An ode to the Kodak cameras that would have been

kodak graveyardKodak has been in trouble for awhile. Over the past few months it’s sort of reminded me of someone in a SAW movie: hacking away at his limbs to save himself. Kodak’s been slicing departments with the greater good in mind, and once it killed its sensor business, we felt like its camera division entirely wasn’t long for this world.

Kodak is potentially leaving two victims in its wake: the PlayFull Zi12 and the EasyShare M750. The pocket camcorder and Wi-Fi point-and-shoot were shown off at CES just last month, and while they weren’t revolutionary digital imaging devices, they had vision — something that’s been missing from Kodak cameras for awhile.

The EasyShare M750 took a cloud-based approach, and entered the Wi-Fi point and shoot market, no holds-barred. Kodak had introduced socially-integrated cameras before, but their capabilities fell short and only auto-uploaded your photos to a couple of sites (like Facebook and Flickr). The M750 opened up your options, and outdid some competitors that were just storing images in their own cloud storage centers — you could send photos to a Kodak Wi-Fi printer, copy to a Wi-Fi device, save to  your PC, push to your smartphone, or auto-share them.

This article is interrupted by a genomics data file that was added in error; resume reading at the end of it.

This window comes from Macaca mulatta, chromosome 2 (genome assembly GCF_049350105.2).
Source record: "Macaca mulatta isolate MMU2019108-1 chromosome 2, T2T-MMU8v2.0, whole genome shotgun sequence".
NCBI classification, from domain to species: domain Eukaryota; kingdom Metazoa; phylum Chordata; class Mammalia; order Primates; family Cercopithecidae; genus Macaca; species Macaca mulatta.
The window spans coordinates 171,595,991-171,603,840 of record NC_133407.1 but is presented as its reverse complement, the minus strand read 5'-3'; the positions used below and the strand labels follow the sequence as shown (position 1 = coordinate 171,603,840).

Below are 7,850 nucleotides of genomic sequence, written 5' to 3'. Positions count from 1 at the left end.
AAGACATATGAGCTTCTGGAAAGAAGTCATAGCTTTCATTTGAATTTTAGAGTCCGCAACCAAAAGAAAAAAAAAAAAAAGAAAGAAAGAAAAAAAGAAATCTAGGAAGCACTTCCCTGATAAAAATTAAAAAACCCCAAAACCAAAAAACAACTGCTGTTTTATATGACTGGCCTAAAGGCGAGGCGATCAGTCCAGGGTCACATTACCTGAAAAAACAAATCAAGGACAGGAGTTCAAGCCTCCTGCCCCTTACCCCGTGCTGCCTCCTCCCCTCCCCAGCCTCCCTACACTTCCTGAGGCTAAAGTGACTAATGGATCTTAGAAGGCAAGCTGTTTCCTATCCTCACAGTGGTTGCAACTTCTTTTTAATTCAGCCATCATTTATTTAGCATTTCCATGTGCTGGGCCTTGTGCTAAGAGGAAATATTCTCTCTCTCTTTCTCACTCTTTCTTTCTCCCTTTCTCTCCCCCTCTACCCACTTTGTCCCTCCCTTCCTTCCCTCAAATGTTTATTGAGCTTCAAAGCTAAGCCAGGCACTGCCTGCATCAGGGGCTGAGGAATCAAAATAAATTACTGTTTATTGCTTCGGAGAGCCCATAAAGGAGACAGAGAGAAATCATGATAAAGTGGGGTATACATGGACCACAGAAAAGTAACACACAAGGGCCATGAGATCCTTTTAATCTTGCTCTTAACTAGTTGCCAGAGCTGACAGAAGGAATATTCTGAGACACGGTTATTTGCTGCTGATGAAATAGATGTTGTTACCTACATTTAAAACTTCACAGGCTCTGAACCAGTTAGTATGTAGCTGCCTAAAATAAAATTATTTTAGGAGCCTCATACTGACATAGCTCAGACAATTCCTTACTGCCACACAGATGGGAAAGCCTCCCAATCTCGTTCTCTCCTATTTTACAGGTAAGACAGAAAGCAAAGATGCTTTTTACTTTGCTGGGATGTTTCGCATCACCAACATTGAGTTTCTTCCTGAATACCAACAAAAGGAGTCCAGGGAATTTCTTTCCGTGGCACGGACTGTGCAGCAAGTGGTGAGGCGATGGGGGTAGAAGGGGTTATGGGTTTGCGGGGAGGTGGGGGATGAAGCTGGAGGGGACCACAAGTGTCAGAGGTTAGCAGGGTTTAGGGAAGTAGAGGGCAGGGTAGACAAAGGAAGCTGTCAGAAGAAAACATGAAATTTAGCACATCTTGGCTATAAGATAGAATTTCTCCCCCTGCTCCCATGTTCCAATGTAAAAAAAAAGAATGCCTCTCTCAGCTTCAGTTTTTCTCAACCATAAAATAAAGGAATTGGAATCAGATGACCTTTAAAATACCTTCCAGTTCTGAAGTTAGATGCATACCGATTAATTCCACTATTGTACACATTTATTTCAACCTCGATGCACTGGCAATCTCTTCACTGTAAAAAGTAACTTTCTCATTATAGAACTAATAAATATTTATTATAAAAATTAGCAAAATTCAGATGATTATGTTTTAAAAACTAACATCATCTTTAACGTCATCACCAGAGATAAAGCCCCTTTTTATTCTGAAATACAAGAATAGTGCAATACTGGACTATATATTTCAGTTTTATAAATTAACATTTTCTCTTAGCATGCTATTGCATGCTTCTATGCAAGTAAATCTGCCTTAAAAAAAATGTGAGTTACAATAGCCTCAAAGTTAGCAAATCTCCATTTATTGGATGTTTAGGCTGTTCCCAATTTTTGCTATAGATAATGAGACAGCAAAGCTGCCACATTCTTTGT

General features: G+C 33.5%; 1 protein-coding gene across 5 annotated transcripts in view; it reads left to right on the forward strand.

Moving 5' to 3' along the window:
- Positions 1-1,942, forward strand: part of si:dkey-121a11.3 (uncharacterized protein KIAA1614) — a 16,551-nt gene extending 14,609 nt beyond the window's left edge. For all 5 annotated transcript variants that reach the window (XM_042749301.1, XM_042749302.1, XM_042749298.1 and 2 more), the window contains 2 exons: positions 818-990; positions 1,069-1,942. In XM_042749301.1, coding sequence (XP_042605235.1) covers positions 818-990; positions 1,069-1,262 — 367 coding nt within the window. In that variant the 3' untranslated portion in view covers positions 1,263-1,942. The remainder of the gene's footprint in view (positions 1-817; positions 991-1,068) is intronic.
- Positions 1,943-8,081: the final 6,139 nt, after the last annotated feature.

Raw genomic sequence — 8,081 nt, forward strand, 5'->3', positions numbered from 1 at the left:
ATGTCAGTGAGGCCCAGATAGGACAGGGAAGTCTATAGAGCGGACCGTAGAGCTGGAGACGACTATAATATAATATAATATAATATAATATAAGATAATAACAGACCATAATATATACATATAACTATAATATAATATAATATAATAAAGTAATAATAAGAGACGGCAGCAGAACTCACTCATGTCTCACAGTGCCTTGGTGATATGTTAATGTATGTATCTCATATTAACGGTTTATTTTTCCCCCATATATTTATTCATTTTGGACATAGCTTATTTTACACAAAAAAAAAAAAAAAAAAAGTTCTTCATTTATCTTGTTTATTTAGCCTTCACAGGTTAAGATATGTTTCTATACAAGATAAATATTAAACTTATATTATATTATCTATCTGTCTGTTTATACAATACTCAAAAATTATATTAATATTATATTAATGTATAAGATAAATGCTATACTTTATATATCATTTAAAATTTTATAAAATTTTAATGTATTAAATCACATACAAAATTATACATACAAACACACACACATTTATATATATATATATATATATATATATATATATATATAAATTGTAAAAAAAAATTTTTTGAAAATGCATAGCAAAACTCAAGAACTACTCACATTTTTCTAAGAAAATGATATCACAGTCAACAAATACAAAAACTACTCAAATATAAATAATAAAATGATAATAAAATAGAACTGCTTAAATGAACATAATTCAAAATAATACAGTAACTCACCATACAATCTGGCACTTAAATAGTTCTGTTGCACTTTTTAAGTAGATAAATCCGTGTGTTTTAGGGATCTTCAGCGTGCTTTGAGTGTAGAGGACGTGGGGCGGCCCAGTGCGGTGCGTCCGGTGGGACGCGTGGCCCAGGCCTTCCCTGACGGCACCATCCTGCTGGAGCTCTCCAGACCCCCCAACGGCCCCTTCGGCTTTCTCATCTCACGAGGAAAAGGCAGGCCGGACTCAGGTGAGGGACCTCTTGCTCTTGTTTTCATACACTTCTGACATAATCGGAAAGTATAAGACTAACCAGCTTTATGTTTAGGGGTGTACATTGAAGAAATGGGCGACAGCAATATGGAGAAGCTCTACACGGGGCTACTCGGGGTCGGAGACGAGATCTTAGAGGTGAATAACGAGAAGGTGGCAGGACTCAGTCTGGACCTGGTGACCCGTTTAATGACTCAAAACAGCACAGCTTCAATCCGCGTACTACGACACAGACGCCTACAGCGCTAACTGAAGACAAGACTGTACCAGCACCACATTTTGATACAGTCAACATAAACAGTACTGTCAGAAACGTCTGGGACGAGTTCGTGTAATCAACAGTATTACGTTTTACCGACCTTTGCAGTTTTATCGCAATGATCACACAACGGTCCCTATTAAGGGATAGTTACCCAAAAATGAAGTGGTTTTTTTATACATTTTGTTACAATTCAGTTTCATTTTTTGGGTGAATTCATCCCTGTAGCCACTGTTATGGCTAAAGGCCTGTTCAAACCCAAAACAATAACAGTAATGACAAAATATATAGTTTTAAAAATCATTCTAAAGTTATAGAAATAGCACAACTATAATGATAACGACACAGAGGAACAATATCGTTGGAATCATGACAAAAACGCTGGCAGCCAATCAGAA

Like most Kodak cameras, the M750 wasn’t the most capable thing on the market, but it rose above the mediocre models we’ve seen in the past. With a 16-megapixel sensor, 3-inch capacitive touchscreen, and HD video capture, Kodak outfitted the M750 with most of the new, emerging trends that consumers are starting to look for more and more. It also made a point to plug Kodak’s many cloud and printing solutions products, a segment it’s going to have to capitalize. And it was to cost $170, not a bad price, all things considered.

We also got a look at the PlayFull Zi12, an impressive update in its handheld camcorder line. The body had been redesigned and slimmed-down, and actually struck us as surprisingly sleek-looking for a Kodak device (which generally come off feeling and looking like children’s toys). It also packed an upgraded sensor and flash, and in our brief demo, the video capture was remarkably improved.

It was a meager lineup to say the least, and it indicated Kodak was winding down its point-and-shoot business. But now that we’ve been told the units will likely never launch, it’s all very real. Shutting down Kodak cameras is the end of a legacy, and two victims are these capable devices that won’t see the light of day, and whose brief appearance at CES yielded some happy surprises. 

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